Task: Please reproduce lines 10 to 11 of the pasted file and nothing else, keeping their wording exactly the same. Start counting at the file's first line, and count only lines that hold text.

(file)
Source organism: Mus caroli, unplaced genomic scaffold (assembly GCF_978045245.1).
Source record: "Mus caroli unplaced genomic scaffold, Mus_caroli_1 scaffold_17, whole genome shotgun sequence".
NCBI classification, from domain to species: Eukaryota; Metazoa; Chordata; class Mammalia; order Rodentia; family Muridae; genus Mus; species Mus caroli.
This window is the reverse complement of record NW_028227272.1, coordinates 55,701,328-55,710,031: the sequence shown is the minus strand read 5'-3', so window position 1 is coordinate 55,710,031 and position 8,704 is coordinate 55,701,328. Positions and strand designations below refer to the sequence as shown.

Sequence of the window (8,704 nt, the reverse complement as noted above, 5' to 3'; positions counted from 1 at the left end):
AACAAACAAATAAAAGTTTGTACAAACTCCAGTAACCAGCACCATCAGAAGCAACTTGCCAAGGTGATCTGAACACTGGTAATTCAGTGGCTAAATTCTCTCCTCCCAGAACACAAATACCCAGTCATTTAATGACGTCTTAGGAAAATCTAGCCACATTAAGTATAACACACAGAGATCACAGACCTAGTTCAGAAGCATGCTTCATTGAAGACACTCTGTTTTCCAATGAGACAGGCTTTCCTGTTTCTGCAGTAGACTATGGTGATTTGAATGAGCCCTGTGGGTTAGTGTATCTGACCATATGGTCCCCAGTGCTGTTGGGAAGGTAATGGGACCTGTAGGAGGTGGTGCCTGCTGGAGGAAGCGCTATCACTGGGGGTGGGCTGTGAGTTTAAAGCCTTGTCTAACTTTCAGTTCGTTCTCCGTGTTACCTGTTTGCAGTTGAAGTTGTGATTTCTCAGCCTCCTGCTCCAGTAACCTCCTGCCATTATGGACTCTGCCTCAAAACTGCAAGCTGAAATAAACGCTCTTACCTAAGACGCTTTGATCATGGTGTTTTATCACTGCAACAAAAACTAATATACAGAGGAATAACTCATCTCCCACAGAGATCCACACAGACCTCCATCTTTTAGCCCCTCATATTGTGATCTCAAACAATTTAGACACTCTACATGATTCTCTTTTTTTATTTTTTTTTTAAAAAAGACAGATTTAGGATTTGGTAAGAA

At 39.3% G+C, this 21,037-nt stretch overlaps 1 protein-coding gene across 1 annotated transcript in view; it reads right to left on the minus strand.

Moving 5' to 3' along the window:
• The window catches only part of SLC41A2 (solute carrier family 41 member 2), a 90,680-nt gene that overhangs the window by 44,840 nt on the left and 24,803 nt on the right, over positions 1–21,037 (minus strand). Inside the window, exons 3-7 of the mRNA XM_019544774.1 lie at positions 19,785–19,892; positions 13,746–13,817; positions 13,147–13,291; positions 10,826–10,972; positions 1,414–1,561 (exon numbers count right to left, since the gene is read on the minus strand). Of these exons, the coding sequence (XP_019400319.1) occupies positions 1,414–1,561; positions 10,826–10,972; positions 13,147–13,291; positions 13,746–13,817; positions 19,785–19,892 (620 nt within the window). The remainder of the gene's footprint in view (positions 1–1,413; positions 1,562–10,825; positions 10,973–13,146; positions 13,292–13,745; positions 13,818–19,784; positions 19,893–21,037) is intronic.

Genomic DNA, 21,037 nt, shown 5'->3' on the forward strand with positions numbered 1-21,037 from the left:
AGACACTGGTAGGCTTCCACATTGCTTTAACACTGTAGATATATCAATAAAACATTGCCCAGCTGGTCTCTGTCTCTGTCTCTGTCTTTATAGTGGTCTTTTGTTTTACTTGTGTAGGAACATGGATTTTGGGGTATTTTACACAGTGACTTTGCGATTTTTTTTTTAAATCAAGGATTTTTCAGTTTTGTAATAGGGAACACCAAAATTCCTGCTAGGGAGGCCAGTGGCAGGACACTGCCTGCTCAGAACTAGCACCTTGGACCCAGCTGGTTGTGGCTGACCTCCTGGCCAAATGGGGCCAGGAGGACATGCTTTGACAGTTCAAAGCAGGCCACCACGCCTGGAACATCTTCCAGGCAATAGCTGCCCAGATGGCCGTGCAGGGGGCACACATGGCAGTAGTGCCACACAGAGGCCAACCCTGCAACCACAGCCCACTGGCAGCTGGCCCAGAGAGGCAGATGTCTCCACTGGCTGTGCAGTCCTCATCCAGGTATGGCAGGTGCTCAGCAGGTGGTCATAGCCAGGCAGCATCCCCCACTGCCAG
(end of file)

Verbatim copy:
Genomic DNA, 21,037 nt, shown 5'->3' on the forward strand with positions numbered 1-21,037 from the left:
AGACACTGGTAGGCTTCCACATTGCTTTAACACTGTAGATATATCAATAAAACATTGCCCAGCTGGTCTCTGTCTCTGTCTCTGTCTTTATAGTGGTCTTTTGTTTTACTTGTGTAGGAACATGGATTTTGGGGTATTTTACACAGTGACTTTGCGATTTTTTTTTTAAATCAAGGATTTTTCAGTTTTGTAATAGGGAACACCAAAATTCCTGCTAGGGAGGCCAGTGGCAGGACACTGCCTGCTCAGAACTAGCACCTTGGACCCAGCTGGTTGTGGCTGACCTCCTGGCCAAATGGGGCCAGGAGGACATGCTTTGACAGTTCAAAGCAGGCCACCACGCCTGGAACATCTTCCAGGCAATAGCTGCCCAGATGGCCGTGCAGGGGGCACACATGGCAGTAGTGCCACACAGAGGCCAACCCTGCAACCACAGCCCACTGGCAGCTGGCCCAGAGAGGCAGATGTCTCCACTGGCTGTGCAGTCCTCATCCAGGTATGGCAGGTGCTCAGCAGGTGGTCATAGCCAGGCAGCATCCCCCACTGCCAG